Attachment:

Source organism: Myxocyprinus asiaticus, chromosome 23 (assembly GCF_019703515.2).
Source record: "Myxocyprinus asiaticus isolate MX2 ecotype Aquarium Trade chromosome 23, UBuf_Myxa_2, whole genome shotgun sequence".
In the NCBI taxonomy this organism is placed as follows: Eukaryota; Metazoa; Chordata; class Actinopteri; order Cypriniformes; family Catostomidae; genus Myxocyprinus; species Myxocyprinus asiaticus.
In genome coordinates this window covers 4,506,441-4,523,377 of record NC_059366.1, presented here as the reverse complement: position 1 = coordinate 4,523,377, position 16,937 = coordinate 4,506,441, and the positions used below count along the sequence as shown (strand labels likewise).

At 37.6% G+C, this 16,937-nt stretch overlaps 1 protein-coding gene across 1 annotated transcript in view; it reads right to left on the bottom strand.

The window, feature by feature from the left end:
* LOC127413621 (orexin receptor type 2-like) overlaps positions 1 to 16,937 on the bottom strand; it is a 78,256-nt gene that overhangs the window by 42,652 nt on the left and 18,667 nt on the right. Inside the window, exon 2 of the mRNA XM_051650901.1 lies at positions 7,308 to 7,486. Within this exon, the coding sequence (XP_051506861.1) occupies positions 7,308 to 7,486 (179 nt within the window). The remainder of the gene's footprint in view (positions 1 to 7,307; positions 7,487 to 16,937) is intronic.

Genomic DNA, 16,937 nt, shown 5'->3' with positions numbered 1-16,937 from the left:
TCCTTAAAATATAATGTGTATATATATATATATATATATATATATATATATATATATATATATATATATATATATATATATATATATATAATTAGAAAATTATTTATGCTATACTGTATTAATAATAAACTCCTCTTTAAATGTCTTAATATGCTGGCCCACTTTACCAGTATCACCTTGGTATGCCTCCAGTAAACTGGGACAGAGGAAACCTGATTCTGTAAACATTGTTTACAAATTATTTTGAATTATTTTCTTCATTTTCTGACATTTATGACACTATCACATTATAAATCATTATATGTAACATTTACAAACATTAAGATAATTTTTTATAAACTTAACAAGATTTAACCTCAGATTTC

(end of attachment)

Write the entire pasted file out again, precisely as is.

Source organism: Myxocyprinus asiaticus, chromosome 23 (assembly GCF_019703515.2).
Source record: "Myxocyprinus asiaticus isolate MX2 ecotype Aquarium Trade chromosome 23, UBuf_Myxa_2, whole genome shotgun sequence".
In the NCBI taxonomy this organism is placed as follows: Eukaryota; Metazoa; Chordata; class Actinopteri; order Cypriniformes; family Catostomidae; genus Myxocyprinus; species Myxocyprinus asiaticus.
In genome coordinates this window covers 4,506,441-4,523,377 of record NC_059366.1, presented here as the reverse complement: position 1 = coordinate 4,523,377, position 16,937 = coordinate 4,506,441, and the positions used below count along the sequence as shown (strand labels likewise).

At 37.6% G+C, this 16,937-nt stretch overlaps 1 protein-coding gene across 1 annotated transcript in view; it reads right to left on the bottom strand.

The window, feature by feature from the left end:
* LOC127413621 (orexin receptor type 2-like) overlaps positions 1 to 16,937 on the bottom strand; it is a 78,256-nt gene that overhangs the window by 42,652 nt on the left and 18,667 nt on the right. Inside the window, exon 2 of the mRNA XM_051650901.1 lies at positions 7,308 to 7,486. Within this exon, the coding sequence (XP_051506861.1) occupies positions 7,308 to 7,486 (179 nt within the window). The remainder of the gene's footprint in view (positions 1 to 7,307; positions 7,487 to 16,937) is intronic.

Genomic DNA, 16,937 nt, shown 5'->3' with positions numbered 1-16,937 from the left:
TCCTTAAAATATAATGTGTATATATATATATATATATATATATATATATATATATATATATATATATATATATATATATATATATATATAATTAGAAAATTATTTATGCTATACTGTATTAATAATAAACTCCTCTTTAAATGTCTTAATATGCTGGCCCACTTTACCAGTATCACCTTGGTATGCCTCCAGTAAACTGGGACAGAGGAAACCTGATTCTGTAAACATTGTTTACAAATTATTTTGAATTATTTTCTTCATTTTCTGACATTTATGACACTATCACATTATAAATCATTATATGTAACATTTACAAACATTAAGATAATTTTTTATAAACTTAACAAGATTTAACCTCAGATTTC